The proposed research explores the psychological mindset that arises in contexts of scarcity. Previous research has documented the greater focus and precision that emerge under scarcity, as well as the accompanying costs that are incurred as those who focus on scarcity neglect things in the periphery. The present studies investigate several additional yet central aspects of this scarcity mindset. We extend earlier work on how scarcity captures attention and encourages tradeoff-thinking, thereby yielding greater consistency in decision-making. Among other things, we explore persistent shifts of attention, and investigate how a focus on tradeoffs can make people highly effective budgeters with respect to the resource that's currently scarce, but much less effective regarding competing and future resources. We probe how resource inequality can exacerbate the attention drawn to scarcity, and we explore whether increased tradeoff thinking, by capturing attention, can actually undermine subjective well-being and the ability to savor real-time experiences. A second line of studies addresses not whether scarcity improves or harms decision-making; instead, it looks at how a scarcity mindset changes the texture of everyday thinking and experience along various qualitative and affective dimensions. It investigates what kinds of thoughts or concepts are most accessible when we inhabit scarcity, how our thinking changes as a result, and how, under scarcity, people end up organizing the world into different categories. It also explores why scarcity-related thoughts might prove more cognitively taxing than the everyday worries that plague individuals who are not laboring under scarcity. The proposed studies range from surveys and laboratory experiments to field studies, and explore the differences between poorer and richer participants both in naturally occurring settings, as well as in controlled experimental settings where participants are randomly assigned to scarcity (limited budgets) versus plenty (larger budgets), before their reasoning and decision-making are assessed. The research provides a new and different perspective on decision-making in contexts of scarcity in general, and of poverty in particular. It focuses on how scarcity mindsets can change the texture of everyday thinking and experience, and derives several novel predictions, both for theory and for practice. It has profound implications for the debate about the causal connections between poverty and behavior, and for how we might interpret various policy failures. Scarcity is an inherent feature of the world, yet the psychology of scarcity only arises in specific circumstances. This has important implications for the study of cognition, decision-making, and well-being, and it can have profound repercussions for how behavioral economics and the social sciences understand contexts of scarcity, and for potential solutions to problems of public policy.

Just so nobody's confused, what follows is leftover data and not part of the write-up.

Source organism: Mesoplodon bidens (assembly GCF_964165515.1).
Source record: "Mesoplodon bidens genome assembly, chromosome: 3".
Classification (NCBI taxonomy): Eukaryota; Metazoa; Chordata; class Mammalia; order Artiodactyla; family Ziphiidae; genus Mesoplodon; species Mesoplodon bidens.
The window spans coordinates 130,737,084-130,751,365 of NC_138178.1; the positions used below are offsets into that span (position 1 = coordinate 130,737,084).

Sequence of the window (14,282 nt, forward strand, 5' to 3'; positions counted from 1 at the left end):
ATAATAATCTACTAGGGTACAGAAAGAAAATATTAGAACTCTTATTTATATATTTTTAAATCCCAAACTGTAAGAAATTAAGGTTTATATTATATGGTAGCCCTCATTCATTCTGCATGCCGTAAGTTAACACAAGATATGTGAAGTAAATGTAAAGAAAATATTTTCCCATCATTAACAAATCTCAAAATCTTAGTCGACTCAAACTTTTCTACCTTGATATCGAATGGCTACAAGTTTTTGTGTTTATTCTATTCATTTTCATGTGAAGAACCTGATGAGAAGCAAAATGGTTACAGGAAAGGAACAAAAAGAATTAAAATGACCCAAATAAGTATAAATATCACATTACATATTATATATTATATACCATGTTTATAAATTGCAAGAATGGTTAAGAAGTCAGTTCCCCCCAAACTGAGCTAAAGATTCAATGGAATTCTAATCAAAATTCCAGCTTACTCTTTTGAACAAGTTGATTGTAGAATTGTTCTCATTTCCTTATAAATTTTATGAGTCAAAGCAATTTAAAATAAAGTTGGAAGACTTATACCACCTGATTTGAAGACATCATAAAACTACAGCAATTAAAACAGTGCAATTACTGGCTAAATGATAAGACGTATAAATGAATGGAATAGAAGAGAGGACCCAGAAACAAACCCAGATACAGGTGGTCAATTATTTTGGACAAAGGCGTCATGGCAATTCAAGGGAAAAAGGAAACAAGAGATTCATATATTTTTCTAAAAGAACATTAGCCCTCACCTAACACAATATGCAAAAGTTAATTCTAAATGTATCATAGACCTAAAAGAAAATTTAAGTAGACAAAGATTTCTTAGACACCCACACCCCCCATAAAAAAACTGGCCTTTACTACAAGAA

This research provides a new and different perspective on fundamental problems surrounding decision-making behaviors in contexts of scarcity in general, and of poverty in particular. It focuses on how scarcity mindsets can change the texture of everyday thinking and experience, and derives several novel predictions, both for theory and for practice. Previous research explored the greater focus and precision that emerge under scarcity, as well as the accompanying costs that are incurred as those who focus on scarcity neglect things in the periphery. We extend earlier work on how scarcity captures attention and encourages tradeoff-thinking, thereby yielding greater consistency in decision-making and judgment. Among other things, we explore the resulting attentional shifts, and we investigate how the attention devoted to such tradeoffs can make people good budgeters with respect to the resource that is scarce, but less effective budgeters on competing resources. We probe how resource inequality can exacerbate the attention drawn to scarcity, and we explore whether increased tradeoff thinking, by capturing attention, can actually undermine subjective well-being and the ability to savor real-time experiences. We also investigate the kinds of thoughts or concepts are most accessible when we face scarcity, how activated semantic networks change as a result, and how, under scarcity, people end up organizing the world into different categories. We also ask why scarcity-related thoughts might be more cognitively taxing than the everyday worries that plague individuals who are not laboring under scarcity. This research has profound implications for the debate about the causal connections between poverty and behavior, and for how we ought to interpret failure in circumstances of poverty, and of scarcity more generally. Scarcity is an inherent feature of the world around us, yet the psychology of scarcity only arises in specific circumstances. This has important implications for the study of cognition, decision-making, and well-being, among other things, we predict that certain errors and inconsistencies typically observed in situations of abundance will dramatically diminish under scarcity. We also expect the nature of certain affective experiences to differ in scarcity contexts. This can have profound implications for how behavioral economics and the social sciences understand experiences in scarcity contexts, and for ensuing applications to policy challenges.

Agency
National Science Foundation (NSF)
Institute
Division of Social and Economic Sciences (SES)
Application #
1426642
Program Officer
Jonathan W. Leland
Project Start
Project End
Budget Start
2014-12-15
Budget End
2019-11-30
Support Year
Fiscal Year
2014
Total Cost
$323,712
Indirect Cost
Name
Princeton University
Department
Type
DUNS #
City
Princeton
State
NJ
Country
United States
Zip Code
08544